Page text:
November 6, 2004

HPWREN sensor data used for setting off real-time alarms for firefighters

First Responders know that weather is the driving force behind most wildfires, and they are utilizing weather data to predict potential wildland fire burning conditions. Management and staffing of firefighting resources from aircraft to fire crews for present and future needs is based upon the fire potential. Experience has shown that under specific weather conditions, small fire ignitions can quickly become very large and destructive wildfires.

Extending on instrumentation described at "Advances in Real-Time Sensor Data Distribution across HPWREN", the team enhanced the technology into an early warning system.

Pablo Bryant, Ron Serabia, and Jim Hale are installing the meteorological station on Lyons Peak in August, 2004. The horizontal beam hosts the Campbell CS500 air temperature and relative humidity sensors, as well as an LI-COR LI-200X silicon pyranometer. The top of the pole will eventually support the Met One 034 anemometer, which was installed a little later. The TB4 siphoning tipping bucket rain gauge, Campbell CS107 fuel temperature sensor and Campbell CS505 fuel moisture sensor are mounted on the back side of the tower. The Campbell CS105 barometric pressure sensor and 10X datalogger are hosted in an enclosure near the center of the tower, alongside a serial-to-Ethernet converter. The data collection computer (Arcom Viper) emanating the multicast data stream is located in the tower vault. The camera below Bryant is a fixed 90+ degree view camera, part of the four camera set viewable at http://archive.hpwren.ucsd.edu/cameras/, allowing for the comparison of sensor data with visible conditions.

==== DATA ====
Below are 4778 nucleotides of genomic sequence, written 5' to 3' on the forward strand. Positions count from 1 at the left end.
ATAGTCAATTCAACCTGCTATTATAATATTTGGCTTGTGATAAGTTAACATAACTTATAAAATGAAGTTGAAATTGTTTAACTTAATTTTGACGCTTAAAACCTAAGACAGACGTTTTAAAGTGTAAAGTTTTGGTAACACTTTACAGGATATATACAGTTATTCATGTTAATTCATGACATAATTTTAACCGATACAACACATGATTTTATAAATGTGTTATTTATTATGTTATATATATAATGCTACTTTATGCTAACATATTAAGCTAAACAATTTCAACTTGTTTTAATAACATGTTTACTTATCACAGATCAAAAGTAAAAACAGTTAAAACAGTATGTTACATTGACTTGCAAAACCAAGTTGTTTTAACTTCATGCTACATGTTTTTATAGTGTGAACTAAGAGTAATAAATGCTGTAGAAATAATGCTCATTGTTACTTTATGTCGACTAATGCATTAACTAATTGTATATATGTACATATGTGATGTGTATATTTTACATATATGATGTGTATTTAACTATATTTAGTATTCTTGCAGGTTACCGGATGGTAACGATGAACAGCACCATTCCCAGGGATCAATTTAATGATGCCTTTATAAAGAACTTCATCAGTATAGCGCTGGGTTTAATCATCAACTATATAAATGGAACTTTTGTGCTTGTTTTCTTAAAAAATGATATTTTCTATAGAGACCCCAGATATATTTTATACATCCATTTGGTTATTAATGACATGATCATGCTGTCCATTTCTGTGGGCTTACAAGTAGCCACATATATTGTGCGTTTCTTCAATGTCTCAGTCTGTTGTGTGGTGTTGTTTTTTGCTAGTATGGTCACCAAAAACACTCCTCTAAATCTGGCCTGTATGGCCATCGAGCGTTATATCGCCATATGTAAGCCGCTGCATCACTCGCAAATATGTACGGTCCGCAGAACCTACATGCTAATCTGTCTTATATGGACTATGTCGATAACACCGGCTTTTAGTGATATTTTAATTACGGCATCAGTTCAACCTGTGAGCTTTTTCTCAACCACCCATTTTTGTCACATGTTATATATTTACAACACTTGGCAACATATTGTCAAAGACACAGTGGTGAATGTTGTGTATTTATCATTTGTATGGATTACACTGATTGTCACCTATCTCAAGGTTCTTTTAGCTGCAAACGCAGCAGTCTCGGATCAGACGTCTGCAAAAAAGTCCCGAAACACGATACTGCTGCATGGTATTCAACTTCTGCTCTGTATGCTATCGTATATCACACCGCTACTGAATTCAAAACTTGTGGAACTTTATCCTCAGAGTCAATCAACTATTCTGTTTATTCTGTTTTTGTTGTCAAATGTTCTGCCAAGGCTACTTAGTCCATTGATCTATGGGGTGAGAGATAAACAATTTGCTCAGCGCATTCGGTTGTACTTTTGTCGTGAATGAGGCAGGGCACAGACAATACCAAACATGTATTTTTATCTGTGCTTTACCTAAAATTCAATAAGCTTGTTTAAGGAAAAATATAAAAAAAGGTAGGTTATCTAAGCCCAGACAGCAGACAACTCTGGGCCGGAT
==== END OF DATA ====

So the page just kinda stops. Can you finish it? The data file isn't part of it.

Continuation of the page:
met sensors

This architecture can allow decisions to be made at earlier stages than before, to manage additional resources and staff prior to a wildfire starting under adverse weather conditions. The current parameterization of the data has been developed by CDF Division Chief Randy Lyle, and is based on alert rules of weather sensor data collected as one minute averages. This parameterization is under continuing development, based on experiences gained, and may change over time. Currently an alert is triggered if:

    • the Relative Humidity drops below 25 percent - AND -
    • the Wind Direction is between 10 and 110 degrees - AND -
    • the Wind Speed is above 25 miles per hour

    - OR -

  1. the Fuel Moisture drops below 7 percent

To avoid oscillations of the alert conditions, the clearing of the alarm requires that:

  1. the Relative Humidity increases to above 45 percent - AND -
  2. the Wind Speed drops to below 15 miles per hour - AND -
  3. the Fuel Moisture exceeds 10 percent

These weather alerts get immediately emailed, including to pagers, and re-issued as daily reminders every morning at 7AM, if the condition persists. The alarm text is short enough for cell phone SMS text paging. An example looks like:

Date: Mon, 1 Nov 2004 05:09:58 -0800
Subject: URGENT weather sensor alert
LP: RH=22.8 WD=71.8 WS=25.1 FM=13.2 at 20041101.050900

This real-time HPWREN weather data distribution is by now being used to alert First Responders through pager or email alarms for several CDF Chiefs, USFS Chiefs and staff officers, and is currently based on sensors on Mt. Laguna and Lyons Peak.

Additional data for Mt. Laguna and Lyons Peak can be found alongside other sensor data at the http://hpwren.ucsd.edu/Sensors/ web page.

"Wildland Fire Fighters know that a good size up begins early in the morning when we see what the new day will bring us weather-wise," says Randy Lyle. "With these remote sensors we can now get a big jump on that information, and even in the middle of the night know that wind speed and direction, humidity and fuel moistures are becoming critical. The sensors allow us to verify the fire weather forecasts in real time, so we can begin to plan for fire events much earlier now."

-- Ron Serabia, retired CDF Fire Captain

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